How Smarter Insurance Design Can Curb Sickness and Cut Costs
In medicine, one size does not fit all for treatment — so why should one size fit all for cost-sharing? Value-based insurance design (V-BID) offers an alternative, and it’s catching on.
It makes no sense to me that most Americans pay the same to see a cardiologist after a heart attack as they do to see a dermatologist for mild acne. And it makes no sense to me that patients pay the same out of pocket costs for lifesaving drugs as they do for ones that make toenail fungus go away.
This is where the concept of value-based insurance design (V-BID) comes into play. Value-based insurance design encourages payers and individuals to buy more of the things that make them healthier by making those things more financially accessible. In some circumstances, it also makes it more difficult, or at least more costly, to get the medical care that does not increase health in a significant way, or at all.
Even though we may pay the same amount, all agree that some visits are more important than others, some diagnostic tests are more important than others, and some drugs are more important than others.
But you can’t really know if you’ve picked a high- or low-value service until you know who is getting the service, where they are in the course of their condition, who is providing the treatment, and where the care is being delivered. Clinical services differ in the benefit produced.
Continued growth and acceptance
When we came up with the V-BID concept 15 years ago, the provider community thought setting consumer out-of-pocket cost on clinical value was kind of an interesting and cute idea.
But things have changed. Providers are increasingly being incentivized to provide more of the “good” stuff — those services that are used as quality metrics. As more providers are being benchmarked for performance of specific services, they are more invested and often have their reimbursements tied to their patients doing the right thing.
After nearly 15 years of education, research and advocacy, I believe we truly are at a tipping point. Initially driven by the private sector, there are now hundreds of private self-insured employers, public organizations, nonprofits and insurance plans that have designed and tested V-BID programs. A key milestone was the inclusion of V-BID principles in the Affordable Care Act. As a result, more than 137 million Americans now have enhanced access to preventive care (e.g., counseling, immunizations and screenings).
And, in September, the Centers for Medicare & Medicaid Services announced a demonstration test of V-BID principles in seven states for patients with seven chronic conditions who are enrolled in Medicare Advantage insurance programs. The plans have the option to lower cost-sharing on specific services, such as drugs and diagnostic tests, as well as on high performing providers they see as most beneficial. No cost-sharing increases are allowed.
V-BID barriers and bargaining
The fastest-growing type of health plans — and the thorn in my side — are high-deductible health plans.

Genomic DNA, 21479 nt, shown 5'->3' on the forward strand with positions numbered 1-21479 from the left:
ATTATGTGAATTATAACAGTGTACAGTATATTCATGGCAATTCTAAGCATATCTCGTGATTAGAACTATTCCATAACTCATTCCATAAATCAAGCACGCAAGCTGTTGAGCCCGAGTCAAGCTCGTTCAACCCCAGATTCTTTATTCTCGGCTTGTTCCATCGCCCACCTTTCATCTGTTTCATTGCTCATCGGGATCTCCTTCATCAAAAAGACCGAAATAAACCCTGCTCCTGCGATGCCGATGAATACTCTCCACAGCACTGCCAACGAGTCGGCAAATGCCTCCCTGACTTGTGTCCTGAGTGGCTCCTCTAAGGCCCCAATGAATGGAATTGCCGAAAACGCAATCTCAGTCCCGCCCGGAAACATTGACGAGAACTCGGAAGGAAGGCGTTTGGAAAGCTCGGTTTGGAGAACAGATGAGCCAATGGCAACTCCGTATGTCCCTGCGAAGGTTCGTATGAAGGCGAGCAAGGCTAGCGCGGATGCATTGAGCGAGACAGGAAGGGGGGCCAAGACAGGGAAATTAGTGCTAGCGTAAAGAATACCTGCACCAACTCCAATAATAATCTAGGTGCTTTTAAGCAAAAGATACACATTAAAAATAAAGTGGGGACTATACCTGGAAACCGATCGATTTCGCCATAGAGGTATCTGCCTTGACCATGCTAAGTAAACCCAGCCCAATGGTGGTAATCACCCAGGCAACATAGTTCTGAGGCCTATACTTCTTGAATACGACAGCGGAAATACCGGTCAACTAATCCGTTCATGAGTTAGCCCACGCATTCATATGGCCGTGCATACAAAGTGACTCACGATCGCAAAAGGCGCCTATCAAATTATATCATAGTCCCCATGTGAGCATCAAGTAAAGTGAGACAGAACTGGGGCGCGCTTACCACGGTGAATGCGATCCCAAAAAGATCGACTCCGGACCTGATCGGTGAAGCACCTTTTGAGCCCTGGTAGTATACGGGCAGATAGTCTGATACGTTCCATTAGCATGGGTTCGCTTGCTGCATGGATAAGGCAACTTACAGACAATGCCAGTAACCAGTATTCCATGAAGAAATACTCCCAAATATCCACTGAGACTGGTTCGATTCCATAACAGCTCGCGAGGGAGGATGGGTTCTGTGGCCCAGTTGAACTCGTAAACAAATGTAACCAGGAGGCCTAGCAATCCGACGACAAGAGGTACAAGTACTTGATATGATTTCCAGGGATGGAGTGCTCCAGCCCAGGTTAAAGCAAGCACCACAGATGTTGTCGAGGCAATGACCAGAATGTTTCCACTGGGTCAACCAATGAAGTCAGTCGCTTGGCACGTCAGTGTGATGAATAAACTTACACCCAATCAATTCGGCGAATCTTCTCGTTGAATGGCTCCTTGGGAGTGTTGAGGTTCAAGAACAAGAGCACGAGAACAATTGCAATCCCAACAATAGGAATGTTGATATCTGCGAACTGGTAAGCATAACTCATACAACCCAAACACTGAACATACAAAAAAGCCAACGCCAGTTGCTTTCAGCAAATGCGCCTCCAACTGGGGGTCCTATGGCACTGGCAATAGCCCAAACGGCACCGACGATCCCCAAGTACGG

Under these plans, a family might have to pay the first $10,000 in healthcare costs that they incur in a year before insurance kicks in. That puts my patients at a disadvantage to get the services that I beg them to seek, especially since many of the most important health care services are used to treat chronic conditions, such as heart disease, depression and diabetes.
One of the ways we can reduce the concerns over cost-related non-adherence in these plans is to add “smarter”cost-sharing based on the V-BID idea.
I have been working on and off since 2004 with the IRS and the Department of Treasury — not a common thing for medical school professor to do — to convince them to allow plans to cover high-value services that treat chronic disease before the deductible is met. We are trying to expand the already established “safe harbor” that has been created for screenings.
In addition, by helping to launch the Smarter Healthcare Coalition, we’ve gathered a group of strange bedfellows — US chamber of commerce, consumer advocates, health plans, pharmaceutical companies — to support the idea of giving health plans the option to expand the scope of services that might be covered before the deductible is met.
For example, I find it incomprehensible that my patients with diabetes enrolled in these high deductible plans have no coverage for their insulin, their eye exams and their foot care. These are exactly the same services on which I am being benchmarked.
Compliance, challenges and cost savings
If you make people pay less for something, they’ll buy more of it — but they still won’t buy it all the time. When you make life-saving medications available at no cost to people with severe heart conditions, they still take them only half the time.
The modest clinical and financial effects of V-BID, when used on their own, are why I like to say the V-BID idea is certainly not a panacea to our substantial healthcare quality gaps. That said, I am optimistic that V-BID aligns well with other transformative ideas, such as literacy programs, health-information technology interventions and alternative clinician payment models. It’s one tool in a larger toolkit.
But the more we align incentives for providers’ “peanut butter” and consumers’ “jelly,” the faster we’ll get to our goals of an enhanced patient experience, higher quality, and lower health care costs.
We know “one size fits all” treatment doesn’t work. And we can no longer tolerate “one size fits all” cost-sharing.